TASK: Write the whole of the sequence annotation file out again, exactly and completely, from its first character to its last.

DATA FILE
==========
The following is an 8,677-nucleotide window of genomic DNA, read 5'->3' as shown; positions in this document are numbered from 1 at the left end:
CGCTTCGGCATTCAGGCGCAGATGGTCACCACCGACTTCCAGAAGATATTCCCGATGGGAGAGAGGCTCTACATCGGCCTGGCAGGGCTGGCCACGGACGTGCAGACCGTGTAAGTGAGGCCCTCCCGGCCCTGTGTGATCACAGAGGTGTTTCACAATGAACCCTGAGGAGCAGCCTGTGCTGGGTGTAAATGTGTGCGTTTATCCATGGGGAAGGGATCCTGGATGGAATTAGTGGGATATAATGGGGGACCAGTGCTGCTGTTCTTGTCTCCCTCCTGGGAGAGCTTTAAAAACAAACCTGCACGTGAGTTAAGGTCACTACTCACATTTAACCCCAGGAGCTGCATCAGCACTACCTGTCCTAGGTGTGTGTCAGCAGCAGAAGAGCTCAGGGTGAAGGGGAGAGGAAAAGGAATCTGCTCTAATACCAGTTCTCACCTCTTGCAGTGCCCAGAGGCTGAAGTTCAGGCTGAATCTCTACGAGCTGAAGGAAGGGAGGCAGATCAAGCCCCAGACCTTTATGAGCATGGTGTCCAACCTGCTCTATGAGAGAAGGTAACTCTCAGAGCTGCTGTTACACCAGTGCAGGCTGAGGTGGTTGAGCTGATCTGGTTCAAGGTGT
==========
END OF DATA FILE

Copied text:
The following is an 8,677-nucleotide window of genomic DNA, read 5'->3' as shown; positions in this document are numbered from 1 at the left end:
CGCTTCGGCATTCAGGCGCAGATGGTCACCACCGACTTCCAGAAGATATTCCCGATGGGAGAGAGGCTCTACATCGGCCTGGCAGGGCTGGCCACGGACGTGCAGACCGTGTAAGTGAGGCCCTCCCGGCCCTGTGTGATCACAGAGGTGTTTCACAATGAACCCTGAGGAGCAGCCTGTGCTGGGTGTAAATGTGTGCGTTTATCCATGGGGAAGGGATCCTGGATGGAATTAGTGGGATATAATGGGGGACCAGTGCTGCTGTTCTTGTCTCCCTCCTGGGAGAGCTTTAAAAACAAACCTGCACGTGAGTTAAGGTCACTACTCACATTTAACCCCAGGAGCTGCATCAGCACTACCTGTCCTAGGTGTGTGTCAGCAGCAGAAGAGCTCAGGGTGAAGGGGAGAGGAAAAGGAATCTGCTCTAATACCAGTTCTCACCTCTTGCAGTGCCCAGAGGCTGAAGTTCAGGCTGAATCTCTACGAGCTGAAGGAAGGGAGGCAGATCAAGCCCCAGACCTTTATGAGCATGGTGTCCAACCTGCTCTATGAGAGAAGGTAACTCTCAGAGCTGCTGTTACACCAGTGCAGGCTGAGGTGGTTGAGCTGATCTGGTTCAAGGTGT